SUBMITTED OCTOBER 30, 1979.
DECIDED DECEMBER 5, 1979.
Armed robbery. Hall Superior Court. Before Judge Palmour.
John N. Crudup, for appellant.
Jeff C. Wayne, District Attorney, for appellee.
Appellant was convicted of armed robbery and aggravated assault and sentenced to life imprisonment plus 20 years. Among others, he enumerates as error the trial court's action in allowing the attorney for the state to attempt to impeach three of its own witnesses. Each witness was confronted with prior statements which were either contradictory in themselves or inconsistent with testimony given by the witness at trial. Held:
1. Code Ann. § 38-1801 (Ga. L. 1890-1891, p. 78; 1945, p. 227; 1947, p. 568) provides that a party may impeach his own witness only upon a showing that he has been "entrapped" by the witness because of a previous contradictory statement. Appellant contends that the state's attorney was not surprised by the testimony given in court, even though the witnesses had given differing statements prior to testifying in the present trial.
"[W]e conclude that the ends of justice are far better served by full exposure of whatever previous statements a witness might have made if his testimony conflicts with them. We note that Rule 607 of the new Federal Rules of Evidence, 28 USCA (eff. July 1, 1975) reads in its entirety as follows: `The credibility of a witness may be attacked by any party, including the party calling him.' Should anyone object that the introduction of earlier out-of-court statements could occasion confusion, we answer that it is the function of a thorough and sifting cross examination to explore the circumstances of each of the witness' pronouncements, in the ultimate quest for truth.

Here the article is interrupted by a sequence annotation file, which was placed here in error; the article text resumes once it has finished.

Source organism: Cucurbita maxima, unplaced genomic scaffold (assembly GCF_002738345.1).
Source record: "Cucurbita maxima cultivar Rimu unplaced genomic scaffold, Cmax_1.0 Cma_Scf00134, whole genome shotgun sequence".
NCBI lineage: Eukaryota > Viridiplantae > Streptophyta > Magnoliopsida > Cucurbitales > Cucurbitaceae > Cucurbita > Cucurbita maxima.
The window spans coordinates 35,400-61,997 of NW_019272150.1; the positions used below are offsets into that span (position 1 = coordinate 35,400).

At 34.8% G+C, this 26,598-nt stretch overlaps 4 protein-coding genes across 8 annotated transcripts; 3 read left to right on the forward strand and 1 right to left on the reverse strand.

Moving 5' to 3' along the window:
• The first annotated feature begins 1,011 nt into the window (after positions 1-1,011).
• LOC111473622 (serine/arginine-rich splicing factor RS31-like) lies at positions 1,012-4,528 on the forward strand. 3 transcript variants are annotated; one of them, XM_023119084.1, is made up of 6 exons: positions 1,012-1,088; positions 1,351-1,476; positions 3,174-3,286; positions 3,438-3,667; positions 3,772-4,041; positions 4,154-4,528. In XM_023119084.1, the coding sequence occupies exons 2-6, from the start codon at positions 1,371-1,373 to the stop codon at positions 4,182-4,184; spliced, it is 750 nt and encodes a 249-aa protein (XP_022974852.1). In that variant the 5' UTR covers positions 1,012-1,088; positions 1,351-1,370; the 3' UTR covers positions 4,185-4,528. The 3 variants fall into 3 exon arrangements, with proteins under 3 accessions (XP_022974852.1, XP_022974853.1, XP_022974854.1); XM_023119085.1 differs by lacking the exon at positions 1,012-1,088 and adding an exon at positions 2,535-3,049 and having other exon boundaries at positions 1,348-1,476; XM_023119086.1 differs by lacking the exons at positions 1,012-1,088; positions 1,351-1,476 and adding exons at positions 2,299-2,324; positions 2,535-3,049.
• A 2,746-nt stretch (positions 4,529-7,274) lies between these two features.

"Henceforth, for `entrapment' under Code Ann. § 38-1801 to exist, we will not require that the witness' testimony be a total `surprise' nor that it be affirmatively damaging." Wilson v. State, 235 Ga. 470, 475 ( 219 S.E.2d 756) (1975); accord, Pless v. State, 142 Ga. App. 594 (5) ( 236 S.E.2d 842) (1977).
2. Appellant also enumerates as error the trial court's failure on three occasions to grant a mistrial due to utterances made by the attorney for the state. Two of these occurred during the examination of witnesses, and the third occurred during closing argument. In the first two instances, the prosecutor was admonished and the jury instructed to disregard his statements. In the third instance, the jury was immediately charged that argument of counsel is not evidence. "[I]n view of the fact that the matter of granting a mistrial is `largely within the discretion of the court; and unless it is apparent that a mistrial was essential to preservation of the right of fair trial, the discretion will not be interfered with.' [Cit.]" Cochran v. State, 144 Ga. App. 820 (1) ( 242 S.E.2d 735) (1978). These enumerations of error are without merit.
3. Appellant contends that the evidence was insufficient to support the verdict. We have reviewed the entire record and conclude that a rational jury could reasonably have found the appellant guilty beyond a reasonable doubt based on the evidence presented at trial. Jackson v. Virginia, 443 U.S. 307 (99 SC 2781, 61 L.Ed.2d 560) (1979).
4. Also enumerated as error is the admission into evidence of a diagram of the crime scene, despite the author's unwillingness to testify that it "precisely" depicted the scene. This enumeration of error is without merit. Diagrams roughly depicting the scene may be admissible. Ruff v. State, 150 Ga. App. 238 ( 257 S.E.2d 203) (1979).
5. Appellant's final enumeration of error, which concerns the admissibility of a photograph, is unsupported by argument or authority and is therefore deemed abandoned.
Judgment affirmed. McMurray, P. J., and Underwood, J., concur.